-- And yet, stirring and compelling and moving as I always find this section -- I must confess I would read a few pages and then pick up another book, and I have no way to explain my going back and forth, other than the general unsettled atmosphere that fills a house and pervades life itself in days preparatory to a long road trip. Desultory reading.
My other main reading during the same unsettled days (I must hunt up information on this book and author sometime) came to me at random, as had the grammar book, although no doubt the title was a strong attraction. The Lone Winter, by Anne Bosworth Greene, written in journal form, without any prologue, background, or introduction given, is an account, not surprisingly, of one writer’s winter, specifically in this case a winter on a farm in New England following World War I. A reader gathers snippets of the writer’s background as the journal goes along. (Not until over halfway through the book do I realize at last that the farm is in Vermont, a fact she had not mentioned earlier.) She is a single woman, with a grown daughter. The daughter now lives in the city, but before this season lived with her mother. The writer is also an artist, although she seems to be doing little or no drawing or painting this winter. (But what is this ‘frontispiece’ she keeps mentioning, without telling us any more about it?) There are no more chickens – all gone -- but numerous horses and ponies, one cow, and, in the house, one dog (a collie) and one cat. Essentially, hers is a pony farm.
[Oh, how my grandfather would have loved this book! When he retired from the Pennsylvaia Railroad and moved from Ohio to Florida, his dream was to establish a pony farm, a dream I encouraged with all the enthusiasm of the horse-crazy ten-year-old girl I then was. Alas, his second wife was working against me, and she had daily access 365 days a year. Don’t get me wrong: I loved her, too. But oh, how thrilled Grandpa and I would have been with a pony farm! I might even have moved to Florida to help him with it, and then the entire course of my life would have been different --. But there. I cannot regret the life that has brought me to where I am now, so be off with you, pony dreams!]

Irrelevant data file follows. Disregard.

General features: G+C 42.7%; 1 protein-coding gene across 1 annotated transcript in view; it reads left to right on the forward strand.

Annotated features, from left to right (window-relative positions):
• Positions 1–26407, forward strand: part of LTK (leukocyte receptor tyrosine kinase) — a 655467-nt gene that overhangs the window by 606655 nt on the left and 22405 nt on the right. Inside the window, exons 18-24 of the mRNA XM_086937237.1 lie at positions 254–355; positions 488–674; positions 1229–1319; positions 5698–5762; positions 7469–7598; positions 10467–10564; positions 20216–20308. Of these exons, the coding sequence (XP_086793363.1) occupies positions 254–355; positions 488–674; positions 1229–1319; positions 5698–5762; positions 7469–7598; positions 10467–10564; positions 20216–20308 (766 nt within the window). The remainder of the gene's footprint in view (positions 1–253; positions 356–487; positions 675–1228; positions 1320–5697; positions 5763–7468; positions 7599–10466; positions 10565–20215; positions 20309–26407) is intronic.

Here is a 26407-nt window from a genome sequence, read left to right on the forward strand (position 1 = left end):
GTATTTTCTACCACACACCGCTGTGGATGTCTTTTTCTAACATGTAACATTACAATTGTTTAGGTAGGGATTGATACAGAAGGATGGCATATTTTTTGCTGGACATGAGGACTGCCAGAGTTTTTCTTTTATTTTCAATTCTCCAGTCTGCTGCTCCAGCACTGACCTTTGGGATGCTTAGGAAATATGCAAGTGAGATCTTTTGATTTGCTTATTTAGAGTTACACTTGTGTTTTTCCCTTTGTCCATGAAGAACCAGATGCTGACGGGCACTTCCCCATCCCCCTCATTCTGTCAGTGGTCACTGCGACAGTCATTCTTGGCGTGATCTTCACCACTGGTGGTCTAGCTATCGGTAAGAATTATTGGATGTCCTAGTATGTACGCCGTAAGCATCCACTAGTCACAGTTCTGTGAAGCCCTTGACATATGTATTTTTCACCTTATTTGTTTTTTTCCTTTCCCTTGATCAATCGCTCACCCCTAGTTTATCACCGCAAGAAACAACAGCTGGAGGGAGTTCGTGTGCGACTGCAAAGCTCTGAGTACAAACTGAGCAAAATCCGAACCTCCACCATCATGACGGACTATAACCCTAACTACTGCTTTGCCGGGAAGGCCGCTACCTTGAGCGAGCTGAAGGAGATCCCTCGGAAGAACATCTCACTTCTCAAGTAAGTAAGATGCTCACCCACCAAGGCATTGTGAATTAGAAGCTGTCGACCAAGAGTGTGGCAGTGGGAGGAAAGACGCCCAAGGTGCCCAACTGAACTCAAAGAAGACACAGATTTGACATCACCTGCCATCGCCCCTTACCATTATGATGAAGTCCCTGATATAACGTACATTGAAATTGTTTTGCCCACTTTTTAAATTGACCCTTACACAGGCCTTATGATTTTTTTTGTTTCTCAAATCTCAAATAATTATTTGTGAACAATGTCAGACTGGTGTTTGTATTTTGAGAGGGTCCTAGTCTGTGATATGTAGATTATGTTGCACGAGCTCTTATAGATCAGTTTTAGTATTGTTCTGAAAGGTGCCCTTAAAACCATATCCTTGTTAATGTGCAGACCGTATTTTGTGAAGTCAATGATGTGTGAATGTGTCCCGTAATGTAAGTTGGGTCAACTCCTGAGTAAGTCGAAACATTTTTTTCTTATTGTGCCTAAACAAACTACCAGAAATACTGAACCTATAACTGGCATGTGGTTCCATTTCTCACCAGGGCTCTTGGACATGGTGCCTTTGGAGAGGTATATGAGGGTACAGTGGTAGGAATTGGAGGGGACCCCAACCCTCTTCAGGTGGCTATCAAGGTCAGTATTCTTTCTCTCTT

The author of The Lone Winter rides (horses, of course), skis, and snowshoes, besides regularly milking her cow and pitching hay to her “children,” i.e., the cow, horses, and ponies. When she drives, she is driving a horse, and the horse is pulling a sleigh. There is no plot, only life events -- e.g., her daughter visits, ponies break through their fences, a pipe freezes. Mostly what happens is that the weather changes and changes and changes again.
Again the uncertain thirties have yielded to a solid zero, and the world is a-crack with cold. Even my bed seemed a shivery spot this morning; so by a pale, surreptitious sunrise I was already down, shuddering, and poking at the fire.
Supplies run low, and the resourceful countrywoman attempts a sort of cowboy pan bread, flung into a hot, greased pan, coming out at last “toothsome” and “white as sea-foam under a somewhat charred exterior.” I imagine my far-flung blogger friend, Cherie, out on the Atlantic coast, enjoying this book. But would she chafe at its slow beginning and the many, many pages of chasing and feeding ponies? I think I would urge her to open right away to page 167 and read from there until she lost interest, if she were going to lose interest. If she didn’t, of course, she could go back to the beginning and start there. Cherie, shall I send you the book when I finish it? It’s in the car with me now!
Here at home in the Upper Midwest, while Arctic “clippers” made necessary errands and organizing and packing and everything more difficult– frigid dashes from house to car! – the weather also made sense of our winter change of venue. Not so long ago, back in the mild days of December leading up to the end of the past year, we were asking ourselves, “Why are we going away?” We’re not asking that in what must be nearly the hundredth hour straight of fierce winds with subzero chill coming off nearby Lake Michigan.
It’s really happening. The pony farm was only a dream, but the life of the artist and the bookstore were dreams we turned into reality and have kept afloat year after year. Well, now our winter sabbatical dream is becoming reality, too, so stay tuned for pictures of “elsewhere,” postcards from the road. The scenery will be changing, that I can promise.